In the Latin Church the rite survives only at the ordination of priests and bishops. The newly-ordained priests say the Offertory prayers and the whole Canon, including the words of consecration, aloud with the bishop, kneeling around him. The words of consecration especially must be said “slowly and rather loud” and “at the same moment with the pontiff”. They must say the words significative, that is with the intention of consecrating, and must be careful not to say them before, but exactly with, the bishop. They receive Holy Communion under one kind. The same rite is used at a bishop’s consecration, except that in this case the new bishop communicates with the consecrator under both kinds. [Citations omitted.]

Not much stranger than having two Masses going on at different altars in the same church at the same time, or than having having Christ present on the paten and in the tabernacle simultaneously. The impulse you’re feeling is the same one that has caused people to remove extra crucifixes from churches because “reduplication of the symbol might be confusing to people.”

Well, according to the link (which agrees with what [post=8354348]MarkThompson[/post] quoted from Fortescue) they do. For the sake of clarity, I’ve pasted it here (emphasis added):

Is con-celebration among priests allowed in the Extraordinary Form?

In the Traditional Latin Mass con-celebration only occurs at the Mass of the Ordination of a Priest and at the Mass of the Ordination of a Bishop. **In the Ordination of a Priest according to the 1962 Missal the rubrics establish that the concelebrating **priests be only those who are ordained at that Mass. Thus the priests attending the Ordination Mass of Priests do not concelebrate but only the Ordinandi.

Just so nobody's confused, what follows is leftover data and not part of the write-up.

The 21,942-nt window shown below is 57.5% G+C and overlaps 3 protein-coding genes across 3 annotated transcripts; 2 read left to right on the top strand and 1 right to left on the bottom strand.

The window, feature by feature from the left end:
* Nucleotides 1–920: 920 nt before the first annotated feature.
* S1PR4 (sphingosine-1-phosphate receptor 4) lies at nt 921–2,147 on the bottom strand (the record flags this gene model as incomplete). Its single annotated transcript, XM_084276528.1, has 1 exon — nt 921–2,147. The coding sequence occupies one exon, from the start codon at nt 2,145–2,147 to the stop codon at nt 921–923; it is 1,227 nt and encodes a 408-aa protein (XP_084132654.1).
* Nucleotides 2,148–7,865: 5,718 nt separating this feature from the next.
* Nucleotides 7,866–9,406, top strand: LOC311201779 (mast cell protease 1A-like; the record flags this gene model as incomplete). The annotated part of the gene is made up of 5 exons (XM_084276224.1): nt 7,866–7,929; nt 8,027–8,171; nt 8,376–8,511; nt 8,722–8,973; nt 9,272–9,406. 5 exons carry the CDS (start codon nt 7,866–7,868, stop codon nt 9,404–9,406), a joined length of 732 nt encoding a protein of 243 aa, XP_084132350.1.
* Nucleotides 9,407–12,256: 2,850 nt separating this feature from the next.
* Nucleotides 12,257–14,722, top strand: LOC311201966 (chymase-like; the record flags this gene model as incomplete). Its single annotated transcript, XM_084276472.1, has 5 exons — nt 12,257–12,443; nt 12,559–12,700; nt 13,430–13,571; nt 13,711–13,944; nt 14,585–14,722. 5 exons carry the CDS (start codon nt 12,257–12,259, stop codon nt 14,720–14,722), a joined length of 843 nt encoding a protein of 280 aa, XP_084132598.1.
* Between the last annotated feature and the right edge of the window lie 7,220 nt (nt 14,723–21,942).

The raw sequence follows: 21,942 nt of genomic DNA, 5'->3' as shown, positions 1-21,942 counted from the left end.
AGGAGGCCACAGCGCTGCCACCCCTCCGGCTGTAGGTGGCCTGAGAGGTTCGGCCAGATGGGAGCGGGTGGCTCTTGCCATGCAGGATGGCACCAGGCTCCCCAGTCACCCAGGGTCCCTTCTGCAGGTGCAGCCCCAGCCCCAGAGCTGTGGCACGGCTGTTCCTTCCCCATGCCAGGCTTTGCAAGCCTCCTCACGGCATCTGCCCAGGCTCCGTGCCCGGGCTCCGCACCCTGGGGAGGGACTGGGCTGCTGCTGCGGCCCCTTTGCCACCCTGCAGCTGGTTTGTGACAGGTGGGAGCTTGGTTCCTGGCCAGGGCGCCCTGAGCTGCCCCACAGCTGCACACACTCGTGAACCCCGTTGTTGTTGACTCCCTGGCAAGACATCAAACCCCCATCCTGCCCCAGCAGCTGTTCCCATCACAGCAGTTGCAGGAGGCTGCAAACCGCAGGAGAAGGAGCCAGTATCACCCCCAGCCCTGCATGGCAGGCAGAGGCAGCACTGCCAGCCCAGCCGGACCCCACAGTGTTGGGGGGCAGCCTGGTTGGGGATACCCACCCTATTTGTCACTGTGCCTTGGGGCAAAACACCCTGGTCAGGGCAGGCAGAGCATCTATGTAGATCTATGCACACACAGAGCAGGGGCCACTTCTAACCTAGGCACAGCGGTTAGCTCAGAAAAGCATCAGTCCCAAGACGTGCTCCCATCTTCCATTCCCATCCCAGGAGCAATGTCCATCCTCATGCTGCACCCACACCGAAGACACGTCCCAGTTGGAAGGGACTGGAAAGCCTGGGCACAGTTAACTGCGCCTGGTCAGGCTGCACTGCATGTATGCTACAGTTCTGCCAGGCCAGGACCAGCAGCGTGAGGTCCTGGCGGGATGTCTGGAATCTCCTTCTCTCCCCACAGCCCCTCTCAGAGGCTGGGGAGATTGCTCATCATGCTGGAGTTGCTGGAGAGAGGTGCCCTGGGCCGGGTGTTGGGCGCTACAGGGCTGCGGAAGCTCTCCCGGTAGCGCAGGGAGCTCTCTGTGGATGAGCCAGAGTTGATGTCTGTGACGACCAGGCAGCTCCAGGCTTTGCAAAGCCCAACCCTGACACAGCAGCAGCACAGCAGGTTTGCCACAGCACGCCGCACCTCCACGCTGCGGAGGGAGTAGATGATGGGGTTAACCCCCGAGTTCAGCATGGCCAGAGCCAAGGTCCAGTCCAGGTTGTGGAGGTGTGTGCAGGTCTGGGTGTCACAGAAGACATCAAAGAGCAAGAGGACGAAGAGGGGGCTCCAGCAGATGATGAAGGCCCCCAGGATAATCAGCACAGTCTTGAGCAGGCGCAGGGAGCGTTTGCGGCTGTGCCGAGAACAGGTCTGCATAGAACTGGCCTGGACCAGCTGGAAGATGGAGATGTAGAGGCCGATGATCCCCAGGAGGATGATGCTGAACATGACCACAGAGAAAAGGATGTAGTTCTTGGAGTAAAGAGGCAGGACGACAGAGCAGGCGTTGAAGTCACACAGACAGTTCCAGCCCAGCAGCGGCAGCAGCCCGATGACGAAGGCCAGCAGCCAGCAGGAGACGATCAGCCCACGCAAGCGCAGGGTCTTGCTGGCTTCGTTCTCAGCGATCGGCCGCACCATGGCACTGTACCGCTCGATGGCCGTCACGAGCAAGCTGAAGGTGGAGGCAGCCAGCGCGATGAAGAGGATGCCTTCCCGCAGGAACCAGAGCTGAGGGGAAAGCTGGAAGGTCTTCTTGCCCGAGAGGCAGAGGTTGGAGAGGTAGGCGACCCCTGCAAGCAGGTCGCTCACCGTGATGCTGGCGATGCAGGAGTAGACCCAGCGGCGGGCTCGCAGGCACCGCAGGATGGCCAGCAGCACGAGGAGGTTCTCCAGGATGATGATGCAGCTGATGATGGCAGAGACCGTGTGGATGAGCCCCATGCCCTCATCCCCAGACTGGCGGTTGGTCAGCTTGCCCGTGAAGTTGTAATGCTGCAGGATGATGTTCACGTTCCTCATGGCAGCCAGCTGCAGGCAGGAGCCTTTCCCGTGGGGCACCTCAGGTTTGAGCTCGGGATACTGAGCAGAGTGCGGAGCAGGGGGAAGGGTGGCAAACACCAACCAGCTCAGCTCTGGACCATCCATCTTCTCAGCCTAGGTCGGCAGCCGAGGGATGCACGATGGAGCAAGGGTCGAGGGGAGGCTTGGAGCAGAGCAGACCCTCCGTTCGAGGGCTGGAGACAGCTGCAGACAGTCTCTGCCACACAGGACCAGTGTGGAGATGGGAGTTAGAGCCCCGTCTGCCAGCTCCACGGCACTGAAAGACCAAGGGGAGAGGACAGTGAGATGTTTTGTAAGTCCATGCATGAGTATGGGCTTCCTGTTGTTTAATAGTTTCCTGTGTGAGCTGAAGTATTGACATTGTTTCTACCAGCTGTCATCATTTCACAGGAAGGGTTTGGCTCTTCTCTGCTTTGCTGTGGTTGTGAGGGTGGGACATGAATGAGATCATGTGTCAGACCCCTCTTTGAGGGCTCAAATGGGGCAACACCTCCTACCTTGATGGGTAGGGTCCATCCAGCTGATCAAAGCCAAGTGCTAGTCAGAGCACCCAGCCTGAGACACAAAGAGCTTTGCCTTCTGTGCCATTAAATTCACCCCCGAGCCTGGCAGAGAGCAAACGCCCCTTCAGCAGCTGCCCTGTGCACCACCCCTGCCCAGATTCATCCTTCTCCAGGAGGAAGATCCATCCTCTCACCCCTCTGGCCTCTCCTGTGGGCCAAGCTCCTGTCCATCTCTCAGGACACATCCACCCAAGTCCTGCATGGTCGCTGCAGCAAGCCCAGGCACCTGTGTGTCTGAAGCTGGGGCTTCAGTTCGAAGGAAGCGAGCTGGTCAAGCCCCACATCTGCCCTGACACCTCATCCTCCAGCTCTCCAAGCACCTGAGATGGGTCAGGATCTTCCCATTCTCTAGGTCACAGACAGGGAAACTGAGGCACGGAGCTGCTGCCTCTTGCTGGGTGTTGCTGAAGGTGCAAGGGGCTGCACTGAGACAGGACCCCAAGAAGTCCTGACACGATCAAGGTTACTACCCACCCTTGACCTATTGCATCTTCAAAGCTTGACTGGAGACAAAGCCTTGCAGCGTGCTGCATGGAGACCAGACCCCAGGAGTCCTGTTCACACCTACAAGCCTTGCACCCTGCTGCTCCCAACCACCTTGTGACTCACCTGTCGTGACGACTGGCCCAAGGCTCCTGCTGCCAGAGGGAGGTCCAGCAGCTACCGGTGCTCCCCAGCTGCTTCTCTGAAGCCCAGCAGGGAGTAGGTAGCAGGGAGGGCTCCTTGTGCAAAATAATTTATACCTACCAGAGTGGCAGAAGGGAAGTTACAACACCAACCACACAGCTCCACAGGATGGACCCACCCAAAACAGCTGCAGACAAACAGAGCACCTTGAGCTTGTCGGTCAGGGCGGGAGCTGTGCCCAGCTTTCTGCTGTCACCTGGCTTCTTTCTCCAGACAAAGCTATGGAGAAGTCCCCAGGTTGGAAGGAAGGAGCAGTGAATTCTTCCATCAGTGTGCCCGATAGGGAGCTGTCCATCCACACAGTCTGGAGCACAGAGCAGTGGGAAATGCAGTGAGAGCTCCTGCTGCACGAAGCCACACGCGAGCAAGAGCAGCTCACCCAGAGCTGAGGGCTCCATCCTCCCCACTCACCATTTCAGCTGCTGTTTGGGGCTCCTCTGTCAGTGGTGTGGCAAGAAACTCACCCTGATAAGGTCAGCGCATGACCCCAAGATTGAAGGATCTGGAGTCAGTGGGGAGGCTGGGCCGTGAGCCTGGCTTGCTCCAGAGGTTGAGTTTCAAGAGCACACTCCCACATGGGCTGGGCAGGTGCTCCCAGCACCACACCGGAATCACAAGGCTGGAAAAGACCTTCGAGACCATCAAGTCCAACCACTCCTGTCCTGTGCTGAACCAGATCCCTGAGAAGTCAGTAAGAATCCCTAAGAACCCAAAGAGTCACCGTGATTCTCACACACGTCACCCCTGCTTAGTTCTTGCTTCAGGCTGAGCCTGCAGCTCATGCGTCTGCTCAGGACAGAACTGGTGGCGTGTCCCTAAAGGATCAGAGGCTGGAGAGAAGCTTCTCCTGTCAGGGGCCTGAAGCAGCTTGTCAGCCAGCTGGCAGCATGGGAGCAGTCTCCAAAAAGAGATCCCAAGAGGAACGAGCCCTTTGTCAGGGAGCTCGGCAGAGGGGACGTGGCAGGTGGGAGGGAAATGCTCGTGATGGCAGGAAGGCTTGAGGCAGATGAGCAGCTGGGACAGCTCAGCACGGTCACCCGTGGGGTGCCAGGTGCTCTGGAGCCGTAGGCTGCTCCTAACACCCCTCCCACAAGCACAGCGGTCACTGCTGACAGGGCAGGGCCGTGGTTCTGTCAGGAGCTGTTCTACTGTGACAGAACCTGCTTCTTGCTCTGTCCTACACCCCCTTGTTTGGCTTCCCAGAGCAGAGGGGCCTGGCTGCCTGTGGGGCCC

The manner of con-celebration at the Mass of the Ordination of a Priest is not identical to the manner of con-celebration in the Ordinary Form. Rather in the Extraordinary Form the concelebrating priest, at his Mass of Ordination, kneels at some distance from the altar. While the Canon of the Mass is normally read in “vox secreta,” at an Ordination Mass the Canon Missae is said out loud by the Bishop. While the Ordaining Bishop reads the Canon of the Mass out loud the newly ordained priest(s) simultaneously recite(s) the Canon of the Mass in “vox secreta”. Furthermore the newly ordained receive only the Sacred Host. The Ordinandi receive the Sacred Host on the tongue from the Ordaining Bishop while kneeling at the altar. Afterwards the Ordinandi receive a chalice of unconsecrated wine at the credence table as an ablution. The Ordinandi do not receive the Precious Blood.

Thanks to all for the helpful replies.

Pax.